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Eye Health 2019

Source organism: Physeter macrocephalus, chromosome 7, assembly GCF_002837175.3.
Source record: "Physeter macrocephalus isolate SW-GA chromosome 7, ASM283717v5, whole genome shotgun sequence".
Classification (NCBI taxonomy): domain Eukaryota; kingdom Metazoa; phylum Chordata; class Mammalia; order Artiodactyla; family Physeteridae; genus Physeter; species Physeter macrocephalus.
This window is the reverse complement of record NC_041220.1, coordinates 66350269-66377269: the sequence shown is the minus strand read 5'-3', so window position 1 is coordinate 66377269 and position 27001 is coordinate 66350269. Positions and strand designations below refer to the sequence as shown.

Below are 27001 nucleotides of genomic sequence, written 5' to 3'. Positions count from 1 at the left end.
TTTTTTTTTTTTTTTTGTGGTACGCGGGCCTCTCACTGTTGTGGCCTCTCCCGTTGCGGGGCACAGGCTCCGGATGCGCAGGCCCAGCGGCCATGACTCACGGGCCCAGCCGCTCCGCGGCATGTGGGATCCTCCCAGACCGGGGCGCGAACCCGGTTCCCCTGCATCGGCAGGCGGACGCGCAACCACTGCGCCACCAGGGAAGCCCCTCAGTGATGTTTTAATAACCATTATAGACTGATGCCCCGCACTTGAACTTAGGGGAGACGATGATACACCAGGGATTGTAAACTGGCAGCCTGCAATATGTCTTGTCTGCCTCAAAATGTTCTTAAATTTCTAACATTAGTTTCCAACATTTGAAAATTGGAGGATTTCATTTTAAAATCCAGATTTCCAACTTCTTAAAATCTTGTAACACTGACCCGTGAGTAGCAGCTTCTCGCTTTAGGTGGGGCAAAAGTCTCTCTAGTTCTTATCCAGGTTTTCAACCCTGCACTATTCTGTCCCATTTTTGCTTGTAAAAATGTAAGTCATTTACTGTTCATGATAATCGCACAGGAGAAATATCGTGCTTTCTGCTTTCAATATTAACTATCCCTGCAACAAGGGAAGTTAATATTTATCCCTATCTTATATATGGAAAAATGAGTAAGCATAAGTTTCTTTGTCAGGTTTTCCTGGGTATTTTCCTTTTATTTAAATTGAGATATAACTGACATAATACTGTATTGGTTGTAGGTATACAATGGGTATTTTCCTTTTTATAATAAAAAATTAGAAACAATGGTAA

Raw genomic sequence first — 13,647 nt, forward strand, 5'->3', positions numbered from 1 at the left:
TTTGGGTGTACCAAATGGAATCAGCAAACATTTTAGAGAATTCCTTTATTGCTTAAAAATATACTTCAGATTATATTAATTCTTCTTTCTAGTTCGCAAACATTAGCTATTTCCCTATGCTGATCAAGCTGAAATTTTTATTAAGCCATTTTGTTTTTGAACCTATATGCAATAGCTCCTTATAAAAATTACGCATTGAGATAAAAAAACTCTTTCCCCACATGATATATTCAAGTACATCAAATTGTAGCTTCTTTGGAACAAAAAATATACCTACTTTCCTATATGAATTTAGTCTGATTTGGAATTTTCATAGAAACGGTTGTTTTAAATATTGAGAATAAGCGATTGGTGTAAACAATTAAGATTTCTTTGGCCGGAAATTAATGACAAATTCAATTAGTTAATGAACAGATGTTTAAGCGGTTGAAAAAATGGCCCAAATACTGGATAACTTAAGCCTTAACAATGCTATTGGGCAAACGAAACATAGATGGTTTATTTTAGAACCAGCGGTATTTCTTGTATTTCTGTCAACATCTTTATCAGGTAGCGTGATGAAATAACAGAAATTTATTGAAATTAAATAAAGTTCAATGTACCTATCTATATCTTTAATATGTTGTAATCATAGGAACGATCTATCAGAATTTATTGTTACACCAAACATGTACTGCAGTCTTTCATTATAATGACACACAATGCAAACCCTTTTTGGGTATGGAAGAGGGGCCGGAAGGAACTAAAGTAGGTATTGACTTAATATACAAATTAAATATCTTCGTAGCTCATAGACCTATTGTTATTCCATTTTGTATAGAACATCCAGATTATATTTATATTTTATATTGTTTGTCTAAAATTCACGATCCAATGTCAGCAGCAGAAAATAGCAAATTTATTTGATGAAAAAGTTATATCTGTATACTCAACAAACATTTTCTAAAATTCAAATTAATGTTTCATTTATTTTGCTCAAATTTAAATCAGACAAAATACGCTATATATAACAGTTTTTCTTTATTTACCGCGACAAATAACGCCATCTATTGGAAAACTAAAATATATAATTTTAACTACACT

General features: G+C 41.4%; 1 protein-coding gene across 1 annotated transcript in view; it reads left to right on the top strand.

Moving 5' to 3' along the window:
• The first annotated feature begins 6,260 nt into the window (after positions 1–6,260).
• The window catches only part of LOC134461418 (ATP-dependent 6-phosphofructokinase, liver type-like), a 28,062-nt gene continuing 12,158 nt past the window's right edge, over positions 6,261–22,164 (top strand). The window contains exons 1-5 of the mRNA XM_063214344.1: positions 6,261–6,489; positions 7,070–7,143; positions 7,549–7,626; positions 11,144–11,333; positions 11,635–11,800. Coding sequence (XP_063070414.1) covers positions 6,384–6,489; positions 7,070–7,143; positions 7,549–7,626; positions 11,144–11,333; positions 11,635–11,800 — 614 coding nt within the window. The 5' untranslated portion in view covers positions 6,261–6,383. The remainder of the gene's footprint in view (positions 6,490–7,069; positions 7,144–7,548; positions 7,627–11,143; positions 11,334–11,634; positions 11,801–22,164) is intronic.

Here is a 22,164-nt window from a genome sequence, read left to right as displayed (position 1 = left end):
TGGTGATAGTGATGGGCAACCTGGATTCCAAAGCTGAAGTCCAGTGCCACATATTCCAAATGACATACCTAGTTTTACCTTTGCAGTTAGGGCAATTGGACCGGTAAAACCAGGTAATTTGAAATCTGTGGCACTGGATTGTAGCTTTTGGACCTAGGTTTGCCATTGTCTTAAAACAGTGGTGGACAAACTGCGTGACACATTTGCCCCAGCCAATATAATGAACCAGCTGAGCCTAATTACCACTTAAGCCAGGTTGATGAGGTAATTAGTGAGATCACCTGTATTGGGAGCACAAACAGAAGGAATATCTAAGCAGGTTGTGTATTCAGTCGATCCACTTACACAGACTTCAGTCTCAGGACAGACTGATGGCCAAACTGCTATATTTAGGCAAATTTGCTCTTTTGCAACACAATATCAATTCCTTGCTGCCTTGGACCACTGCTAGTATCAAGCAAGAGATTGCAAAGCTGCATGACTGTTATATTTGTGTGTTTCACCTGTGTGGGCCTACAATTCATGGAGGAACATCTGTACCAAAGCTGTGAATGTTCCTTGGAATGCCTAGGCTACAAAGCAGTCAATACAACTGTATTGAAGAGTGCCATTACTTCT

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E Y E H E A L T H 6 Five exciting developments in eye health research Accurate diagnostics with AI Pain-free, cost-cutting laser treatment Gene therapy to fill a therapeutic vacuum Bionic eye A remarkable piece of eye health research reported in Nature Medicine has shown that an artificial intelligence (AI) pro- gramme can make the correct referral decision for more than 50 eye diseases with 94 per cent accuracy. This matches world-leading experts. The DeepMind system could revolu- tionise the management of eye tests, ena- bling hea lthcare professiona ls to spot conditions earlier and prioritise patients with the most serious diseases before irreversible damage sets in. Pearse Keane, consultant ophtha lmol- ogist at London's Moorf ields Eye Hospi- ta l NHS Foundation Tr ust and clinician A simple, safe, pain-free laser treatment not only works better than eye drops at preventing glaucoma from deteriorating, but could also save the NHS tens of mil- lions of pounds a year, according to eye health research at Moorfields Eye Hospi- tal and UCL Institute of Ophthalmology. Gus Gazzard, glaucoma service direc- tor at Moorfields and reader in glau- coma studies at UCL, says: "These results strongly suggest that laser should be the first treatment for glaucoma in all newly diagnosed patients." The results could potentially improve global glaucoma treatment while saving the NHS up to £1.5 million a year in treat- ment costs for newly diagnosed patients. If the treatment proves to be as effec- tive with previously diagnosed patients, Moorfields estimates annual savings to the NHS could reach up to £250 million. Reported in The Lancet, the three- year trial is the largest ever of its kind. It involved 718 patients, newly diagnosed with glaucoma or ocular hypertension (higher than normal pressure in the eye). The first gene therapy for inherited blind - ness represents a potential triumph for retinal and eye research, but it is gen- erating extensive global controversy. Recently approved for use in Europe, it had an initial US price tag of $850,000, making it one of the world's most expen- sive treatments. Luxturna can restore vision in peo- ple with a rare RPE65 genetic mutation that causes progressive vision loss which begins in childhood. The RPE65 gene provides instructions for making a pro- tein that is essential for normal vision. A five-year study of a bionic eye tested by five patients with little or no sight marks a big step for ward in eye health research, according to preliminar y reports. But the researchers stress they are a long way from achieving full vision for their research subjects. For example, a patient may be able to see an object with- out knowing if it is a mug or a baseball. Some of the most important technological and treatment innovations over the past 12 months could transform the future of eyecare R E S E A R C H John Illman scientist at University College London Institute of Ophtha lmolog y, says: " The number of eye scans we're performing is growing at a pace much faster than human exper ts are able to interpret them. There is a risk this may cause delays in diagnosis and treatment of sight-threat- ening diseases, which can be devastating for patients. " T he A I technolog y we're developing is desig ned to pr ior it ise pat ient s who need to be seen a nd t reated urgent ly by a doctor or eyeca re professiona l. If we ca n dia g nose a nd t reat eye condit ions ea rly, it g ives us t he best cha nce of sav- ing people's sig ht. Wit h f ur t her resea rch it cou ld lead to g reater consistency a nd qua lit y of ca re for pat ient s w it h eye problems in t he f ut ure." 1 Robot-assisted eye surgery The first eye health research to deter- mine whether robots can perform eye surgery safely and effectively has been acclaimed a success. Carried out at Oxford's John Radcliffe Hospital, the study involved 12 patients. Six received robot-assisted surgery and the remaining six standard manual surgery to remove a membrane from the back of the eye. Using the robot, the surgeon was able to perform the procedure as effectively or better than with the traditional manual approach. In the trial's second phase, the team used the robot to insert a fine needle under the retina to dissolve blood in three patients who had age-related macular degeneration. All experienced an improvement in their vision as a result. Robert MacLaren, Professor of ophthal - mology, says: "This is a huge leap forward for delicate and technically difficult sur- gery, which in time should significantly improve the quality and safety of this kind of operation." The trial was conducted by the University of Oxford, supported by the National Insti- tute for Health Research Oxford Biomedical Research Centre. Results were published in Nature Biomedical Engineering. The trial builds on earlier pioneering work at the John Radcliffe Hospital, which in 2016 carried out the world's first robotic eye operation. 2 3 4 5 Patients receiving laser therapy more regularly achieved the target intraocular pressure (pressure in the eye) than those having standard eye drops. Laser patients were also less likely to need treatment for glaucoma and cataracts. Most patients are blind by the time they become young adults. There is no other treatment for the disease. Treatment con- sists of injections of the RPE65 gene into the retina. An estimated 337 people in the UK have inherited retinal disease. Mutations in both copies of the RPE65 gene are estimated to affect about one in 200,000 people. Dr David Rind, of the US Institute for Clinical and Economic Review, says: "While the evidence is clear the therapy improves vision for patients over several years, the long-term duration of this ben - efit remains unknown. Assuming a ten to twenty-year benefit period, at list price the treatment does not meet standard cost-ef- fectiveness thresholds." William Bossing, assistant professor of neurosurger y at Baylor College of Medi- cine, in Houston, Texas, says the research was designed to enhance optimal inter- face between the Orion bionic eye and the brain to enable the research participants to see forms and shapes. Su r g ic a l ly i mpla nte d i n t he bra i n, t he Or ion i nclude s a c a mera mou nte d on a pa i r of i ma ge - c apt u r i ng eye g la s s e s . It del iver s pat ter n s of s t i mu lat ion d i re c t ly to t he v i su a l pa r t of t he bra i n; i n ot her word s, it c a n by pa s s broken opt ic a l ner ve s . Daniel Yoshor, Baylor professor of neu- rosurger y, explains: When you think of vision, you think of the eyes, but most of the work is being done in the brain. Impulses of light projected on to the retina are converted into neural sig- nals that are transmitted along the optic ner ve to parts of the brain." When Mary Booth made an appointment at her local Didcot opticians for a routine eye examination, she had no idea that the visit would ultimately help to save her sight. Mary, 78, a regular customer of Specsavers in Didcot, made the appointment for a sight test earlier this year. She'd not been experiencing any unusual symptoms, but thought she might need a new pair of glasses as her vision had deteriorated a little. She was seen by optometrist and store director Rukhsana Bi, who quickly picked up that Mary's optic disc in her left eye looked different from her previous visits. Further tests using an optical coherence tomography (OCT) machine, which uses a laser light source to produce a structural scan of the eye, along with field and pressure tests, led Rukhsana to believe that Mary had the early signs of glaucoma. Rukhsana urged Mary to contact her GP to arrange an appointment at the eye hospital. "I managed to get an appointment with an eye consultant within a month and he confirmed Rukhsana's suspicions about glaucoma," says Mary. "The consultant was also amazed that this had been picked up at all during a routine eye examination at such an early stage and praised Rukhsana for her professionalism." Fortunately, as Mary's condition had been caught early, she was prescribed with special eye drops to reduce any damage to her eyes. She'll also continue to have regular check-ups at the hospital. "The thought never crossed my mind that I might have glaucoma," adds Mary. "I'd not had any symptoms and there's no history of the condition in my family. So, if I hadn't seen the optician when I did, I could ultimately have lost my sight. At least my two children, now in their 40s, can be monitored early as a result, as glaucoma can be hereditary. I'd recommend everyone visits their opticians regularly, irrespective of whether they think they need new specs or not." "Mary's story really does demonstrate how important it is to keep up to date with your eye examinations," Rukhsana concludes. "Glaucoma is a progressive disease, so the earlier it's picked up the better. We're just thankful Mary came in to see us when she did." ccording to research by the Royal National Institute for Blind People (RNIB), 14 million people in Britain are not having their eyes tested every two years as recommended by the College of Optometrists. And, although according to a 2018 YouGov poll 70 per cent of people value their sight more than any other sense, there are up to one million people in the UK with some degree of preventable sight loss. One of the main causes of avoidable sight loss is something that seldom pre- sents symptoms in its early stages and is often called the "silent thief of sight", the condition known as glaucoma. The most common form of glaucoma progresses slowly causing the death of nerve fibres in the optic nerve, which connects the eye to the brain. This results in a gradual loss of peripheral vision in the affected eye that often goes unnoticed at first. "People often won't know they have it until it's fairly advanced and by that time any vision loss is pretty much irreversible," says Dr Nigel Best, Specsavers' clinical spokesman. "We are encouraging people, but especially the over-40s, to have regular eye examinations every two years to check for early signs of glau- coma so they can be referred for early treatment to protect their sight." The RNIB advises a biennial eye exam- ination even if there is no change in vision, but its figures show that 14 mil- lion adults in Britain have not had their eyes tested for more than two years. The International Glaucoma Association (IGA) estimates 700,000 people in the UK have the condition, but around 50 per cent are unaware they have it and glaucoma worsens if not detected. At the point of diagnosis, men are 16 per cent more likely than women to have signficant sight loss, probably because of a traditional male reluctance to engage with healthcare. "The vision loss is so gradual that people don't notice it; you can lose up to 40 per cent of vision before it becomes apparent," says Karen Osborn, IGA chief executive. "Glaucoma is characterised by misty, patchy vision in the periph- eral field. One of the reasons it goes unnoticed is that the brain is wonderful at filling in the gaps from images provided by the optic nerve, while the eyes work together with over- lapping fields of vision which compen- sates for weaknesses." IGA is funding research to develop treatments, cures and improved testing methods that will deliver earlier diagnoses. "Glaucoma is complex and there is no cure at the moment, which makes having regular eye examina- tions so important," says Ms Osborn. "Losing your sight can have a huge impact on your life and your inde- pendence. One of the things I'd love never to hear again is 'I wish I'd had my eyes tested'. The impact of delaying can be profound." Specsavers is now spearheading a national programme to reduce avoida- ble sight loss drastically by introducing optical coherence tomography (OCT) scanning equipment in all its stores. The non-invasive imaging machine enables optometrists to detect minute changes in the retina and optic nerve that can highlight glaucoma up to four years earlier than traditional methods. "OCT can measure down to a couple of microns – a micron is a millionth of a metre – to give us an accurate assessment of the thickness of the retinal nerve fibre layer, which is a very good indicator of glaucoma," explains Dr Best. "Glaucoma can be difficult to diag- nose, but this technology is a game- changer as it significantly enhances our ability to spot glaucoma, and other sight-threatening conditions, at an earlier stage. The OCT scans the optic nerve and measures the thickness of the nerve fibres present. "It then compares this thickness measurement with measurements taken from thousands of similar patients to indicate to an optometrist whether the thickness is as expected or thinner than expected, which can indicate glaucoma. "An optometrist will consider the OCT findings in conjunction with other more traditional signs of glau- coma, for example eye pressure, and decide whether referral for further investigation is necessary. "It is a quick, easy and painless examination. The patient simply positions their chin on a rest and feels nothing as the machine takes less than a minute to scan each eye. "If we can start treatment at an early stage, then vision loss will hopefully be minimal and most glaucoma patients will have no disease progression. However, most patients will need to put in eye drops daily for the rest of their lives to preserve their sight." Specsavers is committed to rais- ing awareness of preventable sight loss and making it easier for people to have regular eye examinations that can protect their sight. For more information please visit specsavers.co.uk Understanding glaucoma A regular eye test does more than ensure you have the right prescription glasses; it could save your sight or even your life Commercial feature A Glaucoma can be difficult to diagnose, but OCT technology is a game-changer as it significantly enhances our ability to spot glaucoma at an earlier stage of glaucoma in the community remains undiagnosed; previously undetected cases are largely identified at routine sight tests by community optometrists of people with glaucoma are registered blind Royal College of Ophthalmologists 2016 50% 10% Routine sight test picks up potentially sight-threatening condition